Wish Her Safe at Home, Paperback
3.5 out of 5 (13 ratings)

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Review by
4

This wonderfully original novel examines the happy side of madness. Rachel Waring, a middle-aged spinster living in London with a cantankerous flat-mate and a dead-end job, unexpectedly inherits from a forgotten aunt a beautiful but dilapidated Georgian mansion in Bristol. As a result of her unforeseen good fortune, Rachel decides to remake her life. She quits her job and moves to Bristol where she lovingly refurbishes the house and, in the process, becomes obsessed with a former occupant from the 18th century.This book’s genius is its close first-person point of view. The reader witnesses everything from Rachel’s increasingly unbalanced perspective. Determined to always look at the bright side, Rachel slowly descends into a gleeful kind of madness, but we’re never quite certain whether Rachel is truly insane or merely optimistic. By turns, we’re charmed by her and embarrassed for her. We laugh at her numerous follies and cringe at her missteps, all the while wishing her the very best. Wish Her Safe at Home is a remarkable achievement in characterization and a refreshing examination of the brighter aspects of madness. Thanks to NYRB Classics for reviving this novel, which was first published in 1982.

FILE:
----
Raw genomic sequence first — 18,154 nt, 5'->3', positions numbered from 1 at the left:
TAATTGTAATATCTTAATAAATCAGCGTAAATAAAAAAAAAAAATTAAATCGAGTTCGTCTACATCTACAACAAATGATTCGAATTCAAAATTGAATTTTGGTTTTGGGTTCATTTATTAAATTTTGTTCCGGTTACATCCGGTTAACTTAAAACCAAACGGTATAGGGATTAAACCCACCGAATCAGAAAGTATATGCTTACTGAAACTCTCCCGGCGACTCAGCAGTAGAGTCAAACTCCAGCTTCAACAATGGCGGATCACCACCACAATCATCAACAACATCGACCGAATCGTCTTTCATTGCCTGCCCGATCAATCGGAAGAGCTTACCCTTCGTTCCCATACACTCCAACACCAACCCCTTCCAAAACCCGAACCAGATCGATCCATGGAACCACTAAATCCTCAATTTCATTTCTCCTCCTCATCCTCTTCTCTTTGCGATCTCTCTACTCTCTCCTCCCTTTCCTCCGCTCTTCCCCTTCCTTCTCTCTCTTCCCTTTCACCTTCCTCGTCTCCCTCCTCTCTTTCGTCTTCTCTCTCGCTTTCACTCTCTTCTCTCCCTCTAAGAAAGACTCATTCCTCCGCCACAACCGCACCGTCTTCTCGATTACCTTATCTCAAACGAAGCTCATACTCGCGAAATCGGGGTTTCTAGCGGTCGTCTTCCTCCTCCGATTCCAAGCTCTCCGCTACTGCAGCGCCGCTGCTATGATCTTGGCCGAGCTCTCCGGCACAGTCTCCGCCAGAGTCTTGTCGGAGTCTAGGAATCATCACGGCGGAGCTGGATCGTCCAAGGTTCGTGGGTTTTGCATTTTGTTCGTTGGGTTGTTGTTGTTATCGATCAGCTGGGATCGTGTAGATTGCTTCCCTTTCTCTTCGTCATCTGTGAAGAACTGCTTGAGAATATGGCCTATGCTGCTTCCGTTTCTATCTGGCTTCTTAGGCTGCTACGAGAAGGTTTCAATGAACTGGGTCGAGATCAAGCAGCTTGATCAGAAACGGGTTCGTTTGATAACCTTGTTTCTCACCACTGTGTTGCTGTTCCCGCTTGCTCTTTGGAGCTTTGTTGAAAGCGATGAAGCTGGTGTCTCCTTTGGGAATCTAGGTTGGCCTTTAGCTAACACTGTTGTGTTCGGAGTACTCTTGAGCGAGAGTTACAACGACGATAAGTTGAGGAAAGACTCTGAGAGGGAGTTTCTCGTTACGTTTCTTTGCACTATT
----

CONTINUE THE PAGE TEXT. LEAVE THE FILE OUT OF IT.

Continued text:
Review by
4.5